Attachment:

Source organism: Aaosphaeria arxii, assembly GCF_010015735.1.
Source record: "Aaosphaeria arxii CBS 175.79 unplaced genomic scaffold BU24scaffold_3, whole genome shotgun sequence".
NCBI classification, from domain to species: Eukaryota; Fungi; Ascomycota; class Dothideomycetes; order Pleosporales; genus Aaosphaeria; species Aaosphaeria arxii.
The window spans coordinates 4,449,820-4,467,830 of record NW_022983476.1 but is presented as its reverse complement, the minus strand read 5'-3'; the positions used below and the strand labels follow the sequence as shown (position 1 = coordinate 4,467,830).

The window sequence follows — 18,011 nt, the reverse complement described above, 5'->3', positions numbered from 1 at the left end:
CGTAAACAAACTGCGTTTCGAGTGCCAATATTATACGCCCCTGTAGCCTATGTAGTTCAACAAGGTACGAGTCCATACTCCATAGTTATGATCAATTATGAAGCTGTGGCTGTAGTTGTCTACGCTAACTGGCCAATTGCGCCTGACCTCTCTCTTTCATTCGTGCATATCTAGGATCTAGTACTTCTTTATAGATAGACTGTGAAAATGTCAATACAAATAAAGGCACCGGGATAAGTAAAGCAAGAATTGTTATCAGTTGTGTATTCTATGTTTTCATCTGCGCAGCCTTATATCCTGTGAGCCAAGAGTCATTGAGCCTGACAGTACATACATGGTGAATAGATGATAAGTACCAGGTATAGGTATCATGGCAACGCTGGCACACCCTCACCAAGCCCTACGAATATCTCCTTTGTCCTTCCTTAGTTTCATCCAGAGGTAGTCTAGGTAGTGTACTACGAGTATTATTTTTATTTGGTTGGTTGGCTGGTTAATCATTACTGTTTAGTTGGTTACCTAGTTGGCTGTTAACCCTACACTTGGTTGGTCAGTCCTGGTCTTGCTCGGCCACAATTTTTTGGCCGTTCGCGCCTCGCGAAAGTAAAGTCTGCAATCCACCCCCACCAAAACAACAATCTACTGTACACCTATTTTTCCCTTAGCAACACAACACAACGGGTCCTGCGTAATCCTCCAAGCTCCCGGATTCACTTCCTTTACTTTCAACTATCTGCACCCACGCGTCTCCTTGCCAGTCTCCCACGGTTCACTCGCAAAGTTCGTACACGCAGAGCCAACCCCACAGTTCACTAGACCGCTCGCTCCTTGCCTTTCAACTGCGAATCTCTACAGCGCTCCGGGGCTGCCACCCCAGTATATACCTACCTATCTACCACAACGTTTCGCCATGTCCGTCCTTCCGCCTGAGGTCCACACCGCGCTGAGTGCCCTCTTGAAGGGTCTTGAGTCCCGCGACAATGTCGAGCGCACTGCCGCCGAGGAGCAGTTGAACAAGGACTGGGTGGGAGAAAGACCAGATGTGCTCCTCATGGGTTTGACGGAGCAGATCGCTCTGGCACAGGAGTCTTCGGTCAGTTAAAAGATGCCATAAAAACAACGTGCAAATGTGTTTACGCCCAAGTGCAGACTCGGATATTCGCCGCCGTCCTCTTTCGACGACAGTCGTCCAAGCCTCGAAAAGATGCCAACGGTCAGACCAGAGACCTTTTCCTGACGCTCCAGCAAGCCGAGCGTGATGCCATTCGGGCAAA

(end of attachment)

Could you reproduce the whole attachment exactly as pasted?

Source organism: Aaosphaeria arxii, assembly GCF_010015735.1.
Source record: "Aaosphaeria arxii CBS 175.79 unplaced genomic scaffold BU24scaffold_3, whole genome shotgun sequence".
NCBI classification, from domain to species: Eukaryota; Fungi; Ascomycota; class Dothideomycetes; order Pleosporales; genus Aaosphaeria; species Aaosphaeria arxii.
The window spans coordinates 4,449,820-4,467,830 of record NW_022983476.1 but is presented as its reverse complement, the minus strand read 5'-3'; the positions used below and the strand labels follow the sequence as shown (position 1 = coordinate 4,467,830).

The window sequence follows — 18,011 nt, the reverse complement described above, 5'->3', positions numbered from 1 at the left end:
CGTAAACAAACTGCGTTTCGAGTGCCAATATTATACGCCCCTGTAGCCTATGTAGTTCAACAAGGTACGAGTCCATACTCCATAGTTATGATCAATTATGAAGCTGTGGCTGTAGTTGTCTACGCTAACTGGCCAATTGCGCCTGACCTCTCTCTTTCATTCGTGCATATCTAGGATCTAGTACTTCTTTATAGATAGACTGTGAAAATGTCAATACAAATAAAGGCACCGGGATAAGTAAAGCAAGAATTGTTATCAGTTGTGTATTCTATGTTTTCATCTGCGCAGCCTTATATCCTGTGAGCCAAGAGTCATTGAGCCTGACAGTACATACATGGTGAATAGATGATAAGTACCAGGTATAGGTATCATGGCAACGCTGGCACACCCTCACCAAGCCCTACGAATATCTCCTTTGTCCTTCCTTAGTTTCATCCAGAGGTAGTCTAGGTAGTGTACTACGAGTATTATTTTTATTTGGTTGGTTGGCTGGTTAATCATTACTGTTTAGTTGGTTACCTAGTTGGCTGTTAACCCTACACTTGGTTGGTCAGTCCTGGTCTTGCTCGGCCACAATTTTTTGGCCGTTCGCGCCTCGCGAAAGTAAAGTCTGCAATCCACCCCCACCAAAACAACAATCTACTGTACACCTATTTTTCCCTTAGCAACACAACACAACGGGTCCTGCGTAATCCTCCAAGCTCCCGGATTCACTTCCTTTACTTTCAACTATCTGCACCCACGCGTCTCCTTGCCAGTCTCCCACGGTTCACTCGCAAAGTTCGTACACGCAGAGCCAACCCCACAGTTCACTAGACCGCTCGCTCCTTGCCTTTCAACTGCGAATCTCTACAGCGCTCCGGGGCTGCCACCCCAGTATATACCTACCTATCTACCACAACGTTTCGCCATGTCCGTCCTTCCGCCTGAGGTCCACACCGCGCTGAGTGCCCTCTTGAAGGGTCTTGAGTCCCGCGACAATGTCGAGCGCACTGCCGCCGAGGAGCAGTTGAACAAGGACTGGGTGGGAGAAAGACCAGATGTGCTCCTCATGGGTTTGACGGAGCAGATCGCTCTGGCACAGGAGTCTTCGGTCAGTTAAAAGATGCCATAAAAACAACGTGCAAATGTGTTTACGCCCAAGTGCAGACTCGGATATTCGCCGCCGTCCTCTTTCGACGACAGTCGTCCAAGCCTCGAAAAGATGCCAACGGTCAGACCAGAGACCTTTTCCTGACGCTCCAGCAAGCCGAGCGTGATGCCATTCGGGCAAA